ARM has been something of stealth architecture in the battle to unseat the x86 as the dominant platform for high performance computing systems. That lower profile changed this week at the ISC 2016 conference, where Fujitsu announced it would develop an ARM processor for its Post-K exascale supercomputer. But the effort promises to have much a wider impact on the HPC landscape than just a single system.
Intel’s much-awaited Knights Landing Xeon Phi processor is now being shipped in volume to OEMs and other system providers, who will soon be churning out HPC gear equipped with the new chip. And if there was any doubt, Intel made it clear that with Knights Landing, it would be going after the same set of HPC and deep learning customers that NVIDIA has been successfully courting with its Tesla GPU portfolio. The official launch of the new processor was announced at the ISC High Performance conference (ISC), which is taking place this week in Frankfurt.
US supercomputing was dealt a couple of blows on Monday after the latest rankings of the 500 fastest supercomputers in the world were announced during the opening to the International Supercomputing Conference (ISC). In the updated TOP500 list, China retained its leadership at the top with a new number one system, while also overtaking the United States in the number of total systems and aggregate performance. This is first time in the list’s history that the US did not dominate the TOP500 results in these latter two categories.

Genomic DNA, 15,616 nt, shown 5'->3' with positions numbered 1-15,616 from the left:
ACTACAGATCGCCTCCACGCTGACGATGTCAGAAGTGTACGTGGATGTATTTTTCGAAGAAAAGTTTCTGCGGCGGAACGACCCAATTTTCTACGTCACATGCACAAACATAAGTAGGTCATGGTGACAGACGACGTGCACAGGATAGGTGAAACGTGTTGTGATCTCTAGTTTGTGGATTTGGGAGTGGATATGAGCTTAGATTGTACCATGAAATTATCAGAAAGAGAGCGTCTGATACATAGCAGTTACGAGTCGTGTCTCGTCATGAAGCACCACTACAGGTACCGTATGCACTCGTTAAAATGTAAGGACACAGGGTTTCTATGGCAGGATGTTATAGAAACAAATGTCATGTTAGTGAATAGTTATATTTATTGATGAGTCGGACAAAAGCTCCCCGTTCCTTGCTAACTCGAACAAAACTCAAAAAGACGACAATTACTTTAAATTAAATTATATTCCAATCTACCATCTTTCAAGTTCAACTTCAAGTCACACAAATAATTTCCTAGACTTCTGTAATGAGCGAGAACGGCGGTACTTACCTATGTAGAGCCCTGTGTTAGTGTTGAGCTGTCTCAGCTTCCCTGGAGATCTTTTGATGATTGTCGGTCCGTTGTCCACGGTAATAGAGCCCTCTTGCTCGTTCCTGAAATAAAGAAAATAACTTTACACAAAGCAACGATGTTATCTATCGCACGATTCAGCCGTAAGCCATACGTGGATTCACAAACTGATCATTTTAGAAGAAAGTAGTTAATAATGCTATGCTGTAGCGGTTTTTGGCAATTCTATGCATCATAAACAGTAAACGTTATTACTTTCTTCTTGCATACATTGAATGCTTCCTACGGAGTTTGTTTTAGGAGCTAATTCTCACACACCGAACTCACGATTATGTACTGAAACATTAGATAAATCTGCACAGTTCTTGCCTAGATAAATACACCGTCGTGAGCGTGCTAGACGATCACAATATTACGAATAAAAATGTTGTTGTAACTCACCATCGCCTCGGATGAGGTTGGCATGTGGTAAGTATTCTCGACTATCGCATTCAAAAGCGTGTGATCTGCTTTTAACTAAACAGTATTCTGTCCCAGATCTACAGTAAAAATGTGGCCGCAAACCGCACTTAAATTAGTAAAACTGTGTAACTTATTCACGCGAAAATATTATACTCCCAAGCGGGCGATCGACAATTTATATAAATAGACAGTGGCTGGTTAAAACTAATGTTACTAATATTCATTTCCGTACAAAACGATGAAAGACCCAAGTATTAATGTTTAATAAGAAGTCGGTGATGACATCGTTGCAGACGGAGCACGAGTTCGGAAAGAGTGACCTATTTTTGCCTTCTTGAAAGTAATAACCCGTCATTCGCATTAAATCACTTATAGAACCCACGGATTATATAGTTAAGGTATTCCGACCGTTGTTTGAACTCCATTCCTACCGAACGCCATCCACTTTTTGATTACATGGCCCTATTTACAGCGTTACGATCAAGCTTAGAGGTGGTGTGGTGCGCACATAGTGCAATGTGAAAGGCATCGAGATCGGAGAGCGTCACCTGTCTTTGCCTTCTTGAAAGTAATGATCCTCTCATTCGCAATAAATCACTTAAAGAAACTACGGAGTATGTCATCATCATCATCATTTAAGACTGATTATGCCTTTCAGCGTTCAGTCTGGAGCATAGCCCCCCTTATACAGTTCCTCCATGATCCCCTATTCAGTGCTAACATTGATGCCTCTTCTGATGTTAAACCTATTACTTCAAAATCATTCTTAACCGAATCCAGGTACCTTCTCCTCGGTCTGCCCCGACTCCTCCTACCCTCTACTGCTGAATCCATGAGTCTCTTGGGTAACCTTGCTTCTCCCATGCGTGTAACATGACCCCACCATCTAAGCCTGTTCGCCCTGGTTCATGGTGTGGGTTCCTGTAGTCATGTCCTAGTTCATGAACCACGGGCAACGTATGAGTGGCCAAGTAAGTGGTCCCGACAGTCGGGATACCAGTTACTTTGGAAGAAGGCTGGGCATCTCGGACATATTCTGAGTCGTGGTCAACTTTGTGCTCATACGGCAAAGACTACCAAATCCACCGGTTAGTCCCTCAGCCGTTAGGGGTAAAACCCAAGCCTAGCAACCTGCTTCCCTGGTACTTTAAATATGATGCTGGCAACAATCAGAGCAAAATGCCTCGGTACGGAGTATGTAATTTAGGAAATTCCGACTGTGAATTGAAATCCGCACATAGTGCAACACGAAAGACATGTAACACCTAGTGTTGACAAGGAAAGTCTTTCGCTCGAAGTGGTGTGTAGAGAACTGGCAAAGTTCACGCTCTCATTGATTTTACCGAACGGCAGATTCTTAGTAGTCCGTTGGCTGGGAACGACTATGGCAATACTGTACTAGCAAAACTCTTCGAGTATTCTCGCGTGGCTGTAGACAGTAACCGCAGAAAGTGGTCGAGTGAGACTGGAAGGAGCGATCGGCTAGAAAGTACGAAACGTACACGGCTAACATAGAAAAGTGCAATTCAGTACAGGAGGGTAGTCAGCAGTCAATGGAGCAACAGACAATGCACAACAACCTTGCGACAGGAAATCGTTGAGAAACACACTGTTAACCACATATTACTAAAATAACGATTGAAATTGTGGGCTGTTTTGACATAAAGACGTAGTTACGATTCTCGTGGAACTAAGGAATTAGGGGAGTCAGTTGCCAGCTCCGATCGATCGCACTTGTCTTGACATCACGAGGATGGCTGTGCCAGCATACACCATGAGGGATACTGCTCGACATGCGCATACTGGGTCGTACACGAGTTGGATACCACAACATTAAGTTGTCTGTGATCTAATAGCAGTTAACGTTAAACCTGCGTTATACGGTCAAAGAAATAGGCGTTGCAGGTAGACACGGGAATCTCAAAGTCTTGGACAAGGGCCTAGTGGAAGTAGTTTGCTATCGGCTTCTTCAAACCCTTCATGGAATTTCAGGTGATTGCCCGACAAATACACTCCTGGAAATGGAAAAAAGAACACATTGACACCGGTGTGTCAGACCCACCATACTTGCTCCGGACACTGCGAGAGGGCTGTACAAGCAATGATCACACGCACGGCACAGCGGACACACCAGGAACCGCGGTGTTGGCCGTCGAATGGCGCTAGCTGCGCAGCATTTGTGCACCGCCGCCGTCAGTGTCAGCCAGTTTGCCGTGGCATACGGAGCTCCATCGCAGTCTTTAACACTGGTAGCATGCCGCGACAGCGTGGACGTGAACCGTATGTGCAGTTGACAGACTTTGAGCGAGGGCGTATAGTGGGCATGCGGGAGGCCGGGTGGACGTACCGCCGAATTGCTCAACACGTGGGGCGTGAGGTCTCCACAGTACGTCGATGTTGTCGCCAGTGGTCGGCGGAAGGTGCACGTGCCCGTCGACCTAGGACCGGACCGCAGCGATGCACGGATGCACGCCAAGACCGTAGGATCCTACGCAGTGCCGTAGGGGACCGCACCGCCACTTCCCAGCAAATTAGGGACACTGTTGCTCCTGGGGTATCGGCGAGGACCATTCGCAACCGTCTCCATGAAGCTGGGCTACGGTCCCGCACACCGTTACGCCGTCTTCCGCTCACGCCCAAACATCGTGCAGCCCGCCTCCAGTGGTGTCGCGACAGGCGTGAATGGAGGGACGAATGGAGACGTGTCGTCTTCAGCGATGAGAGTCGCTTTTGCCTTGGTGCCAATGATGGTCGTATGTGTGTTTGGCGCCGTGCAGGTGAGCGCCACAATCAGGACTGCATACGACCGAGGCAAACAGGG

A new Chinese supercomputer, the Sunway TaihuLight, captured the number one spot on the latest TOP500 list of supercomputers released on Monday morning at the ISC High Performance conference (ISC) being held in Frankfurt, Germany. With a Linpack mark of 93 petaflops, the system outperforms the former TOP500 champ, Tianhe-2, by a factor of three. The machine is powered by a new ShenWei processor and custom interconnect, both of which were developed locally, ending any remaining speculation that China would have to rely on Western technology to compete effectively in the upper echelons of supercomputing.